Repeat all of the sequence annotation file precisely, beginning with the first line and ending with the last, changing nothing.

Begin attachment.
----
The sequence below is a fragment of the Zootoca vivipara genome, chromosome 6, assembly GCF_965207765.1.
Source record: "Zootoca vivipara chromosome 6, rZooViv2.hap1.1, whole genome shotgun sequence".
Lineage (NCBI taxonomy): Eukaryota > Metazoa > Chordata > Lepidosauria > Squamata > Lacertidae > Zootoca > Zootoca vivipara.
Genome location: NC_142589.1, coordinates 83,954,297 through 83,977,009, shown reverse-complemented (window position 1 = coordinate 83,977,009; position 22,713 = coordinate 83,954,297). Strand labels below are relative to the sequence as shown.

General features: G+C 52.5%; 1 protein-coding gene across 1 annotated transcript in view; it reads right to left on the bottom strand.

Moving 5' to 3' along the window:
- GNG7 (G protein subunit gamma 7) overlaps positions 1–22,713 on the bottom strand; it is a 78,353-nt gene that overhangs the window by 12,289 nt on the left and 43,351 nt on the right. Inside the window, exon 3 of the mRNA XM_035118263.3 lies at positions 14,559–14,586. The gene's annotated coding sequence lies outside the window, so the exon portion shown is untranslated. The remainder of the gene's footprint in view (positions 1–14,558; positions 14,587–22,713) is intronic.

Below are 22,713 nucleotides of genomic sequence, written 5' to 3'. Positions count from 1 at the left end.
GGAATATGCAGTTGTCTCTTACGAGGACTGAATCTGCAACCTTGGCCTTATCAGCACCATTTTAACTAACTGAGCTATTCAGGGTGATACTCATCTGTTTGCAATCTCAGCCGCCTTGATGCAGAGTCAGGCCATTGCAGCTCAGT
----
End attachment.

The sequence below is a fragment of the Zootoca vivipara genome, chromosome 6, assembly GCF_965207765.1.
Source record: "Zootoca vivipara chromosome 6, rZooViv2.hap1.1, whole genome shotgun sequence".
Lineage (NCBI taxonomy): Eukaryota > Metazoa > Chordata > Lepidosauria > Squamata > Lacertidae > Zootoca > Zootoca vivipara.
Genome location: NC_142589.1, coordinates 83,954,297 through 83,977,009, shown reverse-complemented (window position 1 = coordinate 83,977,009; position 22,713 = coordinate 83,954,297). Strand labels below are relative to the sequence as shown.

General features: G+C 52.5%; 1 protein-coding gene across 1 annotated transcript in view; it reads right to left on the bottom strand.

Moving 5' to 3' along the window:
- GNG7 (G protein subunit gamma 7) overlaps positions 1–22,713 on the bottom strand; it is a 78,353-nt gene that overhangs the window by 12,289 nt on the left and 43,351 nt on the right. Inside the window, exon 3 of the mRNA XM_035118263.3 lies at positions 14,559–14,586. The gene's annotated coding sequence lies outside the window, so the exon portion shown is untranslated. The remainder of the gene's footprint in view (positions 1–14,558; positions 14,587–22,713) is intronic.

Below are 22,713 nucleotides of genomic sequence, written 5' to 3'. Positions count from 1 at the left end.
GGAATATGCAGTTGTCTCTTACGAGGACTGAATCTGCAACCTTGGCCTTATCAGCACCATTTTAACTAACTGAGCTATTCAGGGTGATACTCATCTGTTTGCAATCTCAGCCGCCTTGATGCAGAGTCAGGCCATTGCAGCTCAGT